Monday, February 17, 2014

On the Move

I would not have minded spending another day at Whitewater Draw, but my demanding travel schedule insisted that I keep moving.  So on it was into Bisbee where I met up again with my brother and his wife who were checking out the area.  From there a night on a hill overlooking Tombstone, and down into Sierra Vista to visit with a friend and his family.  Part of that visit was a trip back to Bisbee Saturday night, where we took in a gallery opening and sampled some of the interesting culinary options available in town.  Bisbee reminds me of a typical ski town, where all the young staff have service jobs, just so they can ski all day.  Not sure what the young folks do in Bisbee …

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Like other turn of the (last) century mining towns I have lived in or visited, Bisbee has some very unique architecture, with buildings and roads clinging to hills and cliffs, and outdoor stairways are everywhere.IMG_1696IMG_1694IMG_1693IMG_1692

After Bisbee and Sierra Vista, my schedule had me booked in for a visit to Tucson, where my brother and I had time for a short hike into the hills just outside town, while his wife was taking an art course.

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Next on my schedule was a couple of months of free time Winking smile, so after a serious look at the maps and weather reports and the toss of a coin, the wheels got rolling to the east again.  P2109569

Hot Well Dunes was the destination that came to mind.  Last time we had followed the route north from Bowie, but there are a few intersections to remember, as well as a fair bit of dusty gravel road.  So this time, for some variety and a change of scenery, we went north on 191 till about MP 105 where the one-lane sandy trail called Tanque Rd led us out across the desert.

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Turns out, the 12 miles was one of the smoothest, nicest back roads I’ve been on lately, with 360* views all the way across, to where it joins the narrow, paved road leading down from Safford.  Along the way there was a wildlife water tank that collects rainwater, and stores it for dry spells.

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I spent a couple of relaxing days with regular soaks, and drives out into the dunes.  Then the weekend snuck up on me and the ATV’s arrived.  Now I don’t mind ATV’s or ATV’ers, and this is an ATV legal campground, but the ones that arrived pulled in right beside me, and pulled out their industrial generator to charge their house batteries immediately upon arrival!  Hello?  Don’t you have power at home, or doesn’t it charge while you drive, and do you need one loud enough to scare critters into the next county?  Ever see that big bright thing in the sky that provides free, silent power to those who ask for it?  A couple hours of that and a kid on an ATV going in dusty circles around my site was enough for me.  I abandoned my last two paid-for nights and hit the road.  Just a few miles away, and off on a side road there was total peace and quiet – Aaaah!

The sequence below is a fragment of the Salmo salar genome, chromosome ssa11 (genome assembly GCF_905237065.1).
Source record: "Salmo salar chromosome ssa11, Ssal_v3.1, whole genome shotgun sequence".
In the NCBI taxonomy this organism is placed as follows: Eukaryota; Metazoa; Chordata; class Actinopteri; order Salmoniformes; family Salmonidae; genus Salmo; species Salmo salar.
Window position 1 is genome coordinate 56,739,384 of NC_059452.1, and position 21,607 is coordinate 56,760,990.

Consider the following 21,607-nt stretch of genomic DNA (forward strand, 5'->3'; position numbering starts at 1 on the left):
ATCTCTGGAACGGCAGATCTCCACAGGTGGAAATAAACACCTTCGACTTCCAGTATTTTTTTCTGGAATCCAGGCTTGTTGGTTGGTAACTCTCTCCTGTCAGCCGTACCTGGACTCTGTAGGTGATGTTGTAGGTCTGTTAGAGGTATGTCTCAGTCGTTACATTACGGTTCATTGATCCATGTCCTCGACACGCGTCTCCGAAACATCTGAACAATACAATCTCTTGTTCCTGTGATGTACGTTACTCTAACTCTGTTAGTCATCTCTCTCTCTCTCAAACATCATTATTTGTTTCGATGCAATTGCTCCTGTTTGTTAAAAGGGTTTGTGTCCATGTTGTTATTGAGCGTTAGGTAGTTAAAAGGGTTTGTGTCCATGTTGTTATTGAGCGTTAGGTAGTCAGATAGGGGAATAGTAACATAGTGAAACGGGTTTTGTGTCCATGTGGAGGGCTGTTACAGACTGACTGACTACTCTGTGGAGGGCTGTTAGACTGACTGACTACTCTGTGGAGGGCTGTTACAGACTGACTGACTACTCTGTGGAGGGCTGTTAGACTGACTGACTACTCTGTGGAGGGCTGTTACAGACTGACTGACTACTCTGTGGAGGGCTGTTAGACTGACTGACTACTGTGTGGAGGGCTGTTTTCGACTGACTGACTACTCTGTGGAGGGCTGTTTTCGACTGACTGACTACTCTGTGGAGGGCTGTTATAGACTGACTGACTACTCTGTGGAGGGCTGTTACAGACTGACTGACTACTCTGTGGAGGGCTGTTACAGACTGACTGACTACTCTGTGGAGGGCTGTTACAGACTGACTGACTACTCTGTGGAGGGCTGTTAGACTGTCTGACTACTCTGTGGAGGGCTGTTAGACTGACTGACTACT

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Next day, a pleasant drive into Safford provided the opportunity to re-stock a few items and check online for likely camp spots in the area.  Well we’ve never camped in a box before, but Gila Box Riparian National Conservation Area looks to have promise.  Maybe we’ll check it out!

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5 comments:

  1. Wow! You sure are bouncing around. Looks like some promising spots to camp. Thanks for sharing.

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  2. Ok, I'm officially exhausted! I think we've managed 2 stops to your 15. You're definitely getting around!
    Nina

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  3. I enjoyed visiting Bisbee. I wanted to visit because I had read a series of fiction books about a lady sheriff who lived in Bisbee!! Quite the little town but not too good for walking lol! Looks like you got a little relaxing in hot tub before the weekend hordes arrived.

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  4. I totally understand your move away from the generators. I used to hate those with a passion when we boondocked. They are OK though in a pinch when there is not enough sun to provide electricity.

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  5. It seems the older I get the less tolerance I have for human noise. Any kind of human noise!!

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